Three essays on the effect of taxes on economic behavior

Date of Award


Degree Type


Degree Name

Doctor of Philosophy (PhD)




Gary V. Engelhardt


Labor supply, Saving behavior, Taxes, Economic behavior

Subject Categories

Economics | Labor Economics | Social and Behavioral Sciences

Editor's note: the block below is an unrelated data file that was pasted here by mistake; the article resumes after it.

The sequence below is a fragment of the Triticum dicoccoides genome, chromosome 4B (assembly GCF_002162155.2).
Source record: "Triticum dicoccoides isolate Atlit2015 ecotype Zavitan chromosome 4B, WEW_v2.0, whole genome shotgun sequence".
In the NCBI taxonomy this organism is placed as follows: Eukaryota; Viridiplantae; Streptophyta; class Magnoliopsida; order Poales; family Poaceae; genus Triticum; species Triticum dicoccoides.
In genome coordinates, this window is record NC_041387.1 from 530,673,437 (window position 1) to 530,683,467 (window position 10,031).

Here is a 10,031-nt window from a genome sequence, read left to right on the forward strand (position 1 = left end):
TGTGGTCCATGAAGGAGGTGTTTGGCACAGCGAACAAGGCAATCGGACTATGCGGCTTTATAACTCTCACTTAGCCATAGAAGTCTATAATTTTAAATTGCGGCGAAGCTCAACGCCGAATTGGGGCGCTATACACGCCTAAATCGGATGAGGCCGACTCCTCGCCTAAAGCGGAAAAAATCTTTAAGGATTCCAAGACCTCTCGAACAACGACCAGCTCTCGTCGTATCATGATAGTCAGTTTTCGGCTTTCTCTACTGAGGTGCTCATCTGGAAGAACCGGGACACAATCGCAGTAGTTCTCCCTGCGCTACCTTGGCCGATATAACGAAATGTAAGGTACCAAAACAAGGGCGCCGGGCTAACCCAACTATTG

Estimation of the effect of tax and transfer policies on economic behavior is a central area of study in the fields of public finance and labor economics. By changing relative prices, policies affect the consumption/saving and labor/leisure choices of individuals and households. The direction and magnitude of such responses are key elements in the effort to measure the overall effect of taxes on economic behavior. The three essays in this dissertation examine two important areas of recent research: the effect of taxes on female labor supply and the effect of subsidies on saving behavior. In the first essay, I estimate female labor supply elasticities in the presence of taxes in a lifecycle-consistent framework, and then calculate the economic cost of taxation. I employ many of the most current econometric techniques to estimate panel data models with fixed effects in the presence of censoring and am able to estimate both intratemporal and intertemporal elasticities for female labor supply. Using data on a panel of married females from the Panel Study of Income Dynamics (PSID), female labor supply is found to be highly responsive to taxes, while intratemporal and intertemporal elasticities are estimated to be larger than 1. Blomquist and Newey (2002) have proposed a nonparametric estimator for labor supply functions, in the presence of nonlinear budget sets. In the second essay, I extend their nonparametric estimator to censored dependent variables, propose econometric strategies to empirically estimate the model, and estimate female labor supply elasticities taking into account the entire budget set using data from 1987 wave of PSID. I find evidence of an elastic response to taxation with the compensated wage elasticity estimated to be 1.19. In the last essay, Gary Engelhardt and I study the effect of employer matching on 401(k) saving using data from the 1992 wave of Health and Retirement Study (HRS). We derive a lifecycle-consistent theoretical model for 401(k) saving, and structurally estimate behavioral elasticities using unique administrative data on 401(k) plans by laying out the individual's complete budget set. We estimate that the elasticity of 401(k) contributions with respect to the match rate is 0.33.


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